St. Clare of Assisi (1193-1253) was born of a noble family, twelve years after the birth of her famous townsman St. Francis, who had a major influence on her life. At the age of eighteen, Clare left home secretly and, with Francis’ help, arranged to reside in a Benedictine convent. Her family’s attempts to persuade her to return home were unsuccessful, and eventually she was joined by her sister (St. Agnes) and later by her widowed mother.
St. Francis established the three of them as the nucleus of a religious community for women and drew up a “way of life” for them, thus establishing the Order which became known as the “Poor Clares.” In 1215 Pope Innocent III granted the Order the “privilege of property”: permission to live wholly on alms, without any personal or communal property or revenue whatever. (This was a privilege Clare later had to defend against good-intentioned Church officials worried about the community’s well-being.)
Clare was known as a great contemplative, and she provided able leadership for her community for some forty years. In spite of her own austere lifestyle, she urged others not to overdo their acts of penance, for “our bodies are not made of brass.”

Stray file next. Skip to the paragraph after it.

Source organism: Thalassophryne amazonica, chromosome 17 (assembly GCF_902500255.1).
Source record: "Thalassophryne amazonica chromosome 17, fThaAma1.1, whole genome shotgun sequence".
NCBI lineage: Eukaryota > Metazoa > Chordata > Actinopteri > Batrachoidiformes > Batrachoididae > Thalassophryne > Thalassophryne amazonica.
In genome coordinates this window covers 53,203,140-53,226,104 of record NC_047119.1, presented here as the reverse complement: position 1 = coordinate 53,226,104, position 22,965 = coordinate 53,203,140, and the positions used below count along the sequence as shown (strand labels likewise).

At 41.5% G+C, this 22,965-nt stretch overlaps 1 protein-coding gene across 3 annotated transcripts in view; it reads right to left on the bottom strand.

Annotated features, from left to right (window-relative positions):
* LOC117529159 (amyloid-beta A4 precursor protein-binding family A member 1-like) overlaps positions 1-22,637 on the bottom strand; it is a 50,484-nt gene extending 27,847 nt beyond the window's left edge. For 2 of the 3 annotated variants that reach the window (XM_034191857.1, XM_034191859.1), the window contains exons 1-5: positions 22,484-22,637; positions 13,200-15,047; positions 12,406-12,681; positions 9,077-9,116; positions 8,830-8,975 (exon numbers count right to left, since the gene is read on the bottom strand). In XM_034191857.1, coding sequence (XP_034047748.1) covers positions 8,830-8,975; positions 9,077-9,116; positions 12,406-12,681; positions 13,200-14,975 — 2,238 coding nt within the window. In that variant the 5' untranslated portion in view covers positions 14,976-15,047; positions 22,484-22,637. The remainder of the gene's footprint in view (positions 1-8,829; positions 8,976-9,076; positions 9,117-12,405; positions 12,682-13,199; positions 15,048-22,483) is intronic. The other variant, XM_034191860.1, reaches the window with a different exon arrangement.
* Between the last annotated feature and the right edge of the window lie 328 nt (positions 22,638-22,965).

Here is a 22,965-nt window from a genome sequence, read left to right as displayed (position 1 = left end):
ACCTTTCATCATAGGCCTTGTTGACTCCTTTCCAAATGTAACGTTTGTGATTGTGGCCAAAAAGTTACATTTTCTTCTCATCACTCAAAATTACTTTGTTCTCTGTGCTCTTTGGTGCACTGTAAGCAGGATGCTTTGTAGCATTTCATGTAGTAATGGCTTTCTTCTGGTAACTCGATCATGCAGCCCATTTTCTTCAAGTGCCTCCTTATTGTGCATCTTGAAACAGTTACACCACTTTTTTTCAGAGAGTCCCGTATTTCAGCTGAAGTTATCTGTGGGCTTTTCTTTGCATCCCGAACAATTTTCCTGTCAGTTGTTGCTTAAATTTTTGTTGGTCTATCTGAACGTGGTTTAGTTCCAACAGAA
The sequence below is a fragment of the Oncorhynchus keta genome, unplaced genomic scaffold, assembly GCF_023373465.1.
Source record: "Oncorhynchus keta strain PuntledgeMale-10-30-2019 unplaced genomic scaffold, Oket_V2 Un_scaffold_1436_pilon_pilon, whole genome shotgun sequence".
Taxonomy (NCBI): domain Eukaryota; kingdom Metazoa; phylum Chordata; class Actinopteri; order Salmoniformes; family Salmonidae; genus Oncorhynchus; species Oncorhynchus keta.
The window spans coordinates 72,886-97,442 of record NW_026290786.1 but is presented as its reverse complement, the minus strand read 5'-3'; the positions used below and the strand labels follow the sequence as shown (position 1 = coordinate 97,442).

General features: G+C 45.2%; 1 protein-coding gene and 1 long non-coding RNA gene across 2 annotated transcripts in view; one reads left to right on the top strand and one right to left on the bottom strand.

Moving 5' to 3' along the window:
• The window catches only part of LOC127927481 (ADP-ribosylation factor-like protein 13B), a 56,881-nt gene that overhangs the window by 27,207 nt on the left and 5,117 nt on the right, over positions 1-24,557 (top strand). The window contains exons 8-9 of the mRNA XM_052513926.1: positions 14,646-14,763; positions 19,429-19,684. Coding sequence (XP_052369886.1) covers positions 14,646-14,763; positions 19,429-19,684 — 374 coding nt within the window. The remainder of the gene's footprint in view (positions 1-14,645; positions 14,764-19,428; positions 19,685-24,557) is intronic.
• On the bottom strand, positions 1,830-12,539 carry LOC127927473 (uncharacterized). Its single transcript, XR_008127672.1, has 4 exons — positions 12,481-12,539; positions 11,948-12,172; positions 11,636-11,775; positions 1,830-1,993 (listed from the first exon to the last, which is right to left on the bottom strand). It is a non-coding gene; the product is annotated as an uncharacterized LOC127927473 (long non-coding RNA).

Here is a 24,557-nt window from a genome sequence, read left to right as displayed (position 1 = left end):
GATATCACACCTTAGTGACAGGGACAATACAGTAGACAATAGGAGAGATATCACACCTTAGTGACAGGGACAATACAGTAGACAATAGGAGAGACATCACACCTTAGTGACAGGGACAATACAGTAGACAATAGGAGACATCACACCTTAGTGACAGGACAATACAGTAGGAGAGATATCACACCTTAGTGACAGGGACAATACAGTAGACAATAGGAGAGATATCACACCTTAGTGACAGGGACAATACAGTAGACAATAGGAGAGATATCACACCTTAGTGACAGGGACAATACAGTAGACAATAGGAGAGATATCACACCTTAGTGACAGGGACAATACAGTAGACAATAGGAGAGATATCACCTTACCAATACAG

Clare had a deep spiritual friendship with St. Francis, whom she outlived by twenty-seven years. On her deathbed, Clare was heard to say to herself, “Go forth in peace, for you have followed the good road. Go forth without fear, for He Who created you has made you holy, has always protected you, and loves you as a mother. Blessed be You, my God, for having created me.”
Other Saints We Remember Today
Sts. Tiburtius & Susanna (295), Martyrs
St. Philomena (304), Virgin, Martyr, “The Wonder-Worker”